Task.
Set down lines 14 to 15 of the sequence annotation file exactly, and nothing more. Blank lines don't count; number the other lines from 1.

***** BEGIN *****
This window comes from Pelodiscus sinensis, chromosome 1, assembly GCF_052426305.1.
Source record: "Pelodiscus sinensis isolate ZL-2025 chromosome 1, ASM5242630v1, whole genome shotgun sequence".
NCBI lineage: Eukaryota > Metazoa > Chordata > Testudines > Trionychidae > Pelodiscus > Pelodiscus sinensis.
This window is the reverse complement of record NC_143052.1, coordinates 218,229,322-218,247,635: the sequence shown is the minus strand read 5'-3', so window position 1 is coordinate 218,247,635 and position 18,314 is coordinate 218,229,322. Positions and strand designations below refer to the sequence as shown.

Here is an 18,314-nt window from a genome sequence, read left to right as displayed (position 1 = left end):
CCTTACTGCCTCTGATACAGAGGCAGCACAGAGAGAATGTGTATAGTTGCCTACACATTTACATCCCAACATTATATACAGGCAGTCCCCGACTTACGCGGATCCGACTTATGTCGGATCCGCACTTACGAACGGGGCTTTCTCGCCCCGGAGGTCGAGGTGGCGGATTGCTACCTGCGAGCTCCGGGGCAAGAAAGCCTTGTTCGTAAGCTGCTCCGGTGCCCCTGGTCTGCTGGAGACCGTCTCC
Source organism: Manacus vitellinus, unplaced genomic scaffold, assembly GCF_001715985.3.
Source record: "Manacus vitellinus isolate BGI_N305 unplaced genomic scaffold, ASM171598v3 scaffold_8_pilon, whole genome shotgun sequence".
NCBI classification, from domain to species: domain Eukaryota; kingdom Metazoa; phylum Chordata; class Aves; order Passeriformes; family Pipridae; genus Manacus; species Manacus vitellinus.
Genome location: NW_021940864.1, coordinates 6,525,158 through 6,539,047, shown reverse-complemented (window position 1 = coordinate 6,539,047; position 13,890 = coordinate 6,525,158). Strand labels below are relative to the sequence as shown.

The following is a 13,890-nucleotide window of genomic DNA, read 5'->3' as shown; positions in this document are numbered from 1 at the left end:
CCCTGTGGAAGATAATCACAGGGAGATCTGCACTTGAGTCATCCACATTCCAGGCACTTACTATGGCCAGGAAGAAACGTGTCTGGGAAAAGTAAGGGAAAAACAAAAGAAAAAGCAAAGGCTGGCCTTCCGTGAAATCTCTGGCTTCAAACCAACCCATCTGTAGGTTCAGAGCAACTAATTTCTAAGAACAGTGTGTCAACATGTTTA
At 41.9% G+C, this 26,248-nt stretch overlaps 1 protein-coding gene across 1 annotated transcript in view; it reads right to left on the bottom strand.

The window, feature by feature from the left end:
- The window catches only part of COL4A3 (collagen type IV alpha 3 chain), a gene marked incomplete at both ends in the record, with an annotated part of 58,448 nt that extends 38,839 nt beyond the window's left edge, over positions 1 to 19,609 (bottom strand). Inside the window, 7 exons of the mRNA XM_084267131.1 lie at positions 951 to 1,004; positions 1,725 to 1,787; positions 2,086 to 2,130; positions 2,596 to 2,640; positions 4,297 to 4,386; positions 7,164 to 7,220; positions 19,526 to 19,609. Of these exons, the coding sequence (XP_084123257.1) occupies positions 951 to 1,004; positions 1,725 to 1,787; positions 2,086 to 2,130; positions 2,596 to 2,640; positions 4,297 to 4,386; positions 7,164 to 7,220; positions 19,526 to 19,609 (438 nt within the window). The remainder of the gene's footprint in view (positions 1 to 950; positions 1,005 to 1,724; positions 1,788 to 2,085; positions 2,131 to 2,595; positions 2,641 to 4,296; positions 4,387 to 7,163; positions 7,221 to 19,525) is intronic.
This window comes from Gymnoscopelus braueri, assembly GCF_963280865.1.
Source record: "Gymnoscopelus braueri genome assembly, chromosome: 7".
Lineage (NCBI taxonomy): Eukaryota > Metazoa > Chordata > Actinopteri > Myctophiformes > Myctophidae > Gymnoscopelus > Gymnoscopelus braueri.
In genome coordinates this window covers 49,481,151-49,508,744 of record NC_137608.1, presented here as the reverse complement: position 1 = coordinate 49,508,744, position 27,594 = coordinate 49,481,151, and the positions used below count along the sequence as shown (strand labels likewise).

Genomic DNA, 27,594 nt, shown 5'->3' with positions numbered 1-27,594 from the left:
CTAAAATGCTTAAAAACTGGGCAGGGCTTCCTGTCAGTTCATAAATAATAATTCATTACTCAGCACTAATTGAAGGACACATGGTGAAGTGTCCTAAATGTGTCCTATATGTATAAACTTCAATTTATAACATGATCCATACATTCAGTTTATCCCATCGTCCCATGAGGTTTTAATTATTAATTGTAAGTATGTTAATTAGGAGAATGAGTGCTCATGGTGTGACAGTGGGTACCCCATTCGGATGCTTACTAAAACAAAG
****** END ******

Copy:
The window, feature by feature from the left end:
- The window catches only part of COL4A3 (collagen type IV alpha 3 chain), a gene marked incomplete at both ends in the record, with an annotated part of 58,448 nt that extends 38,839 nt beyond the window's left edge, over positions 1 to 19,609 (bottom strand). Inside the window, 7 exons of the mRNA XM_084267131.1 lie at positions 951 to 1,004; positions 1,725 to 1,787; positions 2,086 to 2,130; positions 2,596 to 2,640; positions 4,297 to 4,386; positions 7,164 to 7,220; positions 19,526 to 19,609. Of these exons, the coding sequence (XP_084123257.1) occupies positions 951 to 1,004; positions 1,725 to 1,787; positions 2,086 to 2,130; positions 2,596 to 2,640; positions 4,297 to 4,386; positions 7,164 to 7,220; positions 19,526 to 19,609 (438 nt within the window). The remainder of the gene's footprint in view (positions 1 to 950; positions 1,005 to 1,724; positions 1,788 to 2,085; positions 2,131 to 2,595; positions 2,641 to 4,296; positions 4,387 to 7,163; positions 7,221 to 19,525) is intronic.